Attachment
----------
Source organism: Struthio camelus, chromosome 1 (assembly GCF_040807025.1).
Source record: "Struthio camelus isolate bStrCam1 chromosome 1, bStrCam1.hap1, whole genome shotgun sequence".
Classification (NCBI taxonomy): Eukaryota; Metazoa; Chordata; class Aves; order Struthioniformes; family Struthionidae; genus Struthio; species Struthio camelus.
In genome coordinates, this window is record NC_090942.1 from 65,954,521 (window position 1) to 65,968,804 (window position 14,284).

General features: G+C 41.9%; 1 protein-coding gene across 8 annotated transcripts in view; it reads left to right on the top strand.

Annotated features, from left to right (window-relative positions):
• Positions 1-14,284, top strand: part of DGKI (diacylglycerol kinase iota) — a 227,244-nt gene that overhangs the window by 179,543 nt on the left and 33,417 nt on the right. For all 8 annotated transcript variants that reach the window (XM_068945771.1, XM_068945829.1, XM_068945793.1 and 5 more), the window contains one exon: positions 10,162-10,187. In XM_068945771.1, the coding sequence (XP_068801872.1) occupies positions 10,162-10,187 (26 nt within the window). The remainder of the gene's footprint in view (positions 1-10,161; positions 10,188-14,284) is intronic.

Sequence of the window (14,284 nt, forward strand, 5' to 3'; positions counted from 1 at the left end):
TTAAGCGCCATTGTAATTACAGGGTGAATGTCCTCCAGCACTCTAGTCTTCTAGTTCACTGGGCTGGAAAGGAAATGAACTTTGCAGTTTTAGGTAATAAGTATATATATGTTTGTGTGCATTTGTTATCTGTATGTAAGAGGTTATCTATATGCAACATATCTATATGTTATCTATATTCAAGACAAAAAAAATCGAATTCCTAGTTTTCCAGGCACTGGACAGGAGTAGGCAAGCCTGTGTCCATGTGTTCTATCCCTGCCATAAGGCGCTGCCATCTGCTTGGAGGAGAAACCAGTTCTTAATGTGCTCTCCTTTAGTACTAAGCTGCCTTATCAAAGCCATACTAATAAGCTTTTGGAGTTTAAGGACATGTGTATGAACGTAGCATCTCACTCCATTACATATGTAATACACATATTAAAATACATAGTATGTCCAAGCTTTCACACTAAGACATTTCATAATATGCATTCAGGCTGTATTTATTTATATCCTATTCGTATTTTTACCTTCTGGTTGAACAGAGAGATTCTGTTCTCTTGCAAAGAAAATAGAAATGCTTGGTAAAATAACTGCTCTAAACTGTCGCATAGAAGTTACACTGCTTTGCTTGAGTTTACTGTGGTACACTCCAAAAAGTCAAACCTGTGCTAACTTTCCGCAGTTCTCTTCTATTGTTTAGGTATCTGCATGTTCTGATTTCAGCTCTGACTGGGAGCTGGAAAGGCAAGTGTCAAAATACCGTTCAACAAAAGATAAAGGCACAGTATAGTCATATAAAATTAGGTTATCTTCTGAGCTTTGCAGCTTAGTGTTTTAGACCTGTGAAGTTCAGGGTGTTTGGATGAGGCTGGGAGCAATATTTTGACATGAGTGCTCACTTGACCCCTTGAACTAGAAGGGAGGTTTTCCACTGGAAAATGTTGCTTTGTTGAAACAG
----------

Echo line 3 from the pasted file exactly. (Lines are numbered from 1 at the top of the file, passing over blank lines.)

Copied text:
Classification (NCBI taxonomy): Eukaryota; Metazoa; Chordata; class Aves; order Struthioniformes; family Struthionidae; genus Struthio; species Struthio camelus.